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Clay-Covered Crochet Hooks

Polymer Clay Crochet Hook Handles

Ever since I started crocheting seriously, I’ve planned to “eventually” try covering a crochet hook with polymer clay.  (Not surprising, considering that before I became obsessed with crochet, I was similarly obsessed with polymer clay.)  Yesterday afternoon, I finally gave it a try.

I chose a few hooks that I have duplicate sizes of, which was important to me because I want time to  decide whether I prefer polymer clay-covered hooks or uncovered ones– and I’d rather not have to go buy more uncovered hooks, should it turn out that the clay-covered ones aren’t as comfortable for me to use.

With a few hooks in hand, I went to my long-neglected polymer clay supplies and pulled out some scrap clay and leftover bits and pieces from previous projects.  I wanted to try out a variety of looks, so I chose a retro/mod cane (a.k.a. a “Klimt cane” or extruded cane) for one… simple marbled scrap clay for another… the remnants of a sparkly mokume gane block (made with translucent clay and acrylic inks)… and slices of a couple of tiny canes layered over clay mixed with embossing powers and “a little of this, a little of that”.

Polymer Clay Crochet Hook Handles

Before covering the hooks, I sat down and crocheted a little, paying attention to how I hold the hook. It’s something you don’t think about much, but each of us has our own way of holding the hook. I knew I held mine like a knife (as opposed to a pencil), but I wasn’t sure whether or not I use the thumb-rest (the thinner part of the hook where the size and brand are embossed). It turns out that I do!

When looking online at examples of clay-covered crochet hooks, it felt like it was most common to leave the thumb-rest uncovered– but I wanted to cover them on these hooks. Since I do use the thumb-rest, I created a thumb-rest in the polymer clay covering by simply pressing it between the thumb and pointer finger until it was slightly flattened in the area where the thumb-rest would normally be.

Polymer Clay Crochet Hook Handles

Because I covered the thumb-rests (where the hook’s sizing information is located), I made sure to notice the size and stamp (or otherwise mark) the appropriate identifying letter on the bottom of each hook.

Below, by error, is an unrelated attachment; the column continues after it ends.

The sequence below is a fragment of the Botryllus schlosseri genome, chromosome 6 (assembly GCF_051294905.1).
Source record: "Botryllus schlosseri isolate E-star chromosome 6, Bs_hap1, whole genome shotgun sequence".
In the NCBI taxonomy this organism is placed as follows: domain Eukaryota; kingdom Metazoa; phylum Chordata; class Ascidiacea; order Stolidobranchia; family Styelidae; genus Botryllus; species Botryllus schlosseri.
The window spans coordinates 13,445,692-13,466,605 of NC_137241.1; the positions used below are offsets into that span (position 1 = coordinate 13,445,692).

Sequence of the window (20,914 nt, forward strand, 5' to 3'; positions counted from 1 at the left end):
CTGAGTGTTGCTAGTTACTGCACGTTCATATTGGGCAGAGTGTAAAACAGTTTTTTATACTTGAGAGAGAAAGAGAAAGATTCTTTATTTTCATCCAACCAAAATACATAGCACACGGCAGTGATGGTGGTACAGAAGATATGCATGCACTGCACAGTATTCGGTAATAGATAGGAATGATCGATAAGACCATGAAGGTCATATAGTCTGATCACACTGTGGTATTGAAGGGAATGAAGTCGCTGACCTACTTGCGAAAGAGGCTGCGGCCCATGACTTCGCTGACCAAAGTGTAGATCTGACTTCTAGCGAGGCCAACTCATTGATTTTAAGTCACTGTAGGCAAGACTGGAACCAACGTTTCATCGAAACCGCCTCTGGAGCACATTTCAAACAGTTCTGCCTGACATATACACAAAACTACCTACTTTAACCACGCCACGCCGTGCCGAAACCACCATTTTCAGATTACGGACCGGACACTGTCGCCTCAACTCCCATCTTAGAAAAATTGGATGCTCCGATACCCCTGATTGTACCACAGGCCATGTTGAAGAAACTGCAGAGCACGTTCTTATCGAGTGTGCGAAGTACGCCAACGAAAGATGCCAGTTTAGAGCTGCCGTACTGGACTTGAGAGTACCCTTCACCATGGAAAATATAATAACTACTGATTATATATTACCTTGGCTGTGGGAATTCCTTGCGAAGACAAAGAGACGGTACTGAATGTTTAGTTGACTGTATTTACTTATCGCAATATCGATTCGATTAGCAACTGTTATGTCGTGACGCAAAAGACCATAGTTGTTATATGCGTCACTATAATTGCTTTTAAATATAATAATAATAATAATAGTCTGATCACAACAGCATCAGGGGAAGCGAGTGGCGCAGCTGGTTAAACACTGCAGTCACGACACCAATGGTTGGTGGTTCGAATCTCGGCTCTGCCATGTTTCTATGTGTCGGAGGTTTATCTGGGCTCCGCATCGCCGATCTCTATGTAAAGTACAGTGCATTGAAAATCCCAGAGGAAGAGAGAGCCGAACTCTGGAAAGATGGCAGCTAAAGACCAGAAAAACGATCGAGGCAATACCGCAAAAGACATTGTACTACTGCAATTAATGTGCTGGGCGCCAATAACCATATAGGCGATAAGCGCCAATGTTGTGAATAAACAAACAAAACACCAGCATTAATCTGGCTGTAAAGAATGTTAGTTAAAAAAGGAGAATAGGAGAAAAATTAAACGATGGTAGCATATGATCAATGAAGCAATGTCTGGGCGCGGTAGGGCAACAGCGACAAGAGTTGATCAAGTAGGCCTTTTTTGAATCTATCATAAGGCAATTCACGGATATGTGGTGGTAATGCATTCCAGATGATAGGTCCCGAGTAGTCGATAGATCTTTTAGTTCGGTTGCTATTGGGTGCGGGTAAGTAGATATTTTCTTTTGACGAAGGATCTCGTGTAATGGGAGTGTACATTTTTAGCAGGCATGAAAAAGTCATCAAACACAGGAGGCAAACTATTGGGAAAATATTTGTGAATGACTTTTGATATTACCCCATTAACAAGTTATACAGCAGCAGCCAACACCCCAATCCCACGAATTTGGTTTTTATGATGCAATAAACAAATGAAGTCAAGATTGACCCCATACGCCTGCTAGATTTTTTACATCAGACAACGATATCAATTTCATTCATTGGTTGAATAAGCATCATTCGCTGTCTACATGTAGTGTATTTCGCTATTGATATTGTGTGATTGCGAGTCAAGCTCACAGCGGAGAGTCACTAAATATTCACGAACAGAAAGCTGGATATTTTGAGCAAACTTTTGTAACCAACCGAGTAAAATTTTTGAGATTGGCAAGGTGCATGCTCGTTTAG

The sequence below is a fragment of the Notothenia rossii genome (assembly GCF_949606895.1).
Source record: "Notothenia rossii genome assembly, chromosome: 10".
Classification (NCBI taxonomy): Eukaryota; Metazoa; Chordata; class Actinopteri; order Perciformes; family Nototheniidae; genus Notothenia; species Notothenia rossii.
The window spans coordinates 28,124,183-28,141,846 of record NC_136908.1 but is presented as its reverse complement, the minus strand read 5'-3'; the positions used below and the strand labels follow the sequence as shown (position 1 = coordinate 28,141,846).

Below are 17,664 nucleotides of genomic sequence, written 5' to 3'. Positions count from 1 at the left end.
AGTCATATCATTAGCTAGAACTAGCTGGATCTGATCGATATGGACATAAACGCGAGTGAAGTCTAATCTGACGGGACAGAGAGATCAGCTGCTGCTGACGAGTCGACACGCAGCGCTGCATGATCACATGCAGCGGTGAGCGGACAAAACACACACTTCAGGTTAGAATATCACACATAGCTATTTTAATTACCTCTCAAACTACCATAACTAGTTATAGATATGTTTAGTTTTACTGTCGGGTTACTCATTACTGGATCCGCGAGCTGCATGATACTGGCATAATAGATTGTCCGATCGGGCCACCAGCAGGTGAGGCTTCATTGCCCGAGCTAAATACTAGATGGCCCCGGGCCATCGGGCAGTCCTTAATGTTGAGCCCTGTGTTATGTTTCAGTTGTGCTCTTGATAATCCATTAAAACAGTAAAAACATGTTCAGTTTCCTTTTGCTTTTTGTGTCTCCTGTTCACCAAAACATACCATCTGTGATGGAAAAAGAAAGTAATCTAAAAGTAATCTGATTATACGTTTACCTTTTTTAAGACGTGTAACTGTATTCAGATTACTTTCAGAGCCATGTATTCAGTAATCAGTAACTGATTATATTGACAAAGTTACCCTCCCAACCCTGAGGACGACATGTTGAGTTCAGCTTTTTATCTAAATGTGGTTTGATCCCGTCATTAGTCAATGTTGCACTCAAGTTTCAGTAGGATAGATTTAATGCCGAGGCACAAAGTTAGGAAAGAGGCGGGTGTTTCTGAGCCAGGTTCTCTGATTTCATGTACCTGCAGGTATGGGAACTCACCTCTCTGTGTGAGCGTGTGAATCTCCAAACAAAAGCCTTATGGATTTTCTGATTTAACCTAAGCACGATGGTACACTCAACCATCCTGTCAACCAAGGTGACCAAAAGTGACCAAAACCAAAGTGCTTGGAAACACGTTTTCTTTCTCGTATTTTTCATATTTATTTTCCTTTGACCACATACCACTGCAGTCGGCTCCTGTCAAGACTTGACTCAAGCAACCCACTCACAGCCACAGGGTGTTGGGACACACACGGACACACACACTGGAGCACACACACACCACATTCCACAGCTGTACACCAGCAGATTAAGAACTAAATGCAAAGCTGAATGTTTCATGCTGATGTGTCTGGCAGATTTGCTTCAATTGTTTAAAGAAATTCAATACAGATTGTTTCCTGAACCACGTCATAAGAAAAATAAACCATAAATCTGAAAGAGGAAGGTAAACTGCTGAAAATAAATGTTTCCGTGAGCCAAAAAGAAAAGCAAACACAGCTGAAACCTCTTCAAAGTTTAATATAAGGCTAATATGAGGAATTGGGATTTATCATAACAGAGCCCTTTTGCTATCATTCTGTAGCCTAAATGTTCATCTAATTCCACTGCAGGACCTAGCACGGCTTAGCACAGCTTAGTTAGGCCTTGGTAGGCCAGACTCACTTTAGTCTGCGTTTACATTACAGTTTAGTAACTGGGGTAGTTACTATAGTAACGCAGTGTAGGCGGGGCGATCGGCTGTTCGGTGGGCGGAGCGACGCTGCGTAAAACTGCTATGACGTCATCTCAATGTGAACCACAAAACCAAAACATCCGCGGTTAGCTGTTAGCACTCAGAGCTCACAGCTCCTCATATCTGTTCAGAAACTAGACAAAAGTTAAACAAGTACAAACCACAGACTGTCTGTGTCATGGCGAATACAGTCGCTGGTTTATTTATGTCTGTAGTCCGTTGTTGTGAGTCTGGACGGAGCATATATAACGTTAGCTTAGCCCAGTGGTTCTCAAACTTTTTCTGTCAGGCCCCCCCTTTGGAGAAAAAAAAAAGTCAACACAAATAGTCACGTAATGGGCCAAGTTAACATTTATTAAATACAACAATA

Polymer Clay Crochet Hook Handles

When the hooks had been baked for a nice, long time (according to manufacturer’s guidelines), I let them cool (which takes a while, since the hooks are metal and get very hot). Then I sanded them smooth(er) with a little wet sandpaper (mostly just 400 and 600 grit), rinsed them with clean water, and dried them.

The final touch was a little time spent hand-buffing them with a scrap of old denim– a nice excuse to sit outside on the swing and listen to some music. ;o) Buffing by hand doesn’t give you the high shine you get from an electric buffing wheel, but I didn’t want to haul that heavy buffer to the table… or clear a spot for it on the table… or deal with the buffer, period.  So a gentle sheen it is.  (g) 

(It’s not really necessary to sand or buff these hooks at all, but I thought it would make them more pleasant to handle and look at, so it was worth a little extra effort for me.  I hope to be using these hooks for years to come.)

Polymer Clay Crochet Hook Handles

They’re not absolutely perfect, cosmetically, but they’ll serve their intended purpose, and they’re certainly no worse to look at than an uncovered hook.  (And each is definitely one-of-a-kind. (g))

I crocheted a little last night and this morning with one of my clay-covered hooks. At first, I thought my gauge might be slightly bigger/looser with the clay-covered hook, but comparing a little more closely between a swatch from a clay-covered hook and a non-clay-covered hook, it seems that if there is any difference, it’s negligible– certainly no more than can happen any time with changes in mood/yarn tension.

Polymer Clay Crochet Hook Handles

It does feel different, switching from a plain crochet hook to one with a clay handle.  I think I was a little slower making that first motif with the new hook, but by the time I was working on the second motif, I was picking up speed– so it seems likely that it’s just a matter of adjustment and what you’re used to.

I’ve never used anything but a plain, old-fashioned crochet hook– none of the ergonomic or flat-handled hooks– so I can’t compare it to those, but I’d guess these feel closer to crocheting with a Clover hook than to your typical round aluminum or acrylic hook.  Also, the clay itself isn’t that heavy, but if you make a really large handle, it can add to the weight of the hook.  (However, there are very lightweight clay blends available.  If you wanted a larger handle, that might be an option.)

I still have another aluminum hook in a duplicate size that I’m thinking of covering soon… and I have a duplicate of a tiny steel crochet hook, too (the type used for thread crochet).  I’d be very interested to see how it feels to crochet with one of those in a polymer clay handle!  I’m also curious to try adding a handle that doesn’t cover the thumb-rest portion of the hook.  They’re so numerous online that I figure they must feel ok to work with, even though they look like they’d be uncomfortable, to me.  I’ll probably try one like that.  If I hate it, I can always go back and cover the rest of it, too.

I’m tempted to go on a hook-covering spree, but I’ll try to hold back.  Even though they seem ok so far, I’m still not convinced I like hooks better with the clay handles…


I’m Michael (a female Michael, to remove any doubt).  I live on the Alabama Gulf Coast with my husband, Donald, and our crazy American Eskimo Dogs. 

I love to fill my spare time with various crafts and other hobbies, and this blog is where I share photos, record my progress, and ramble endlessly.

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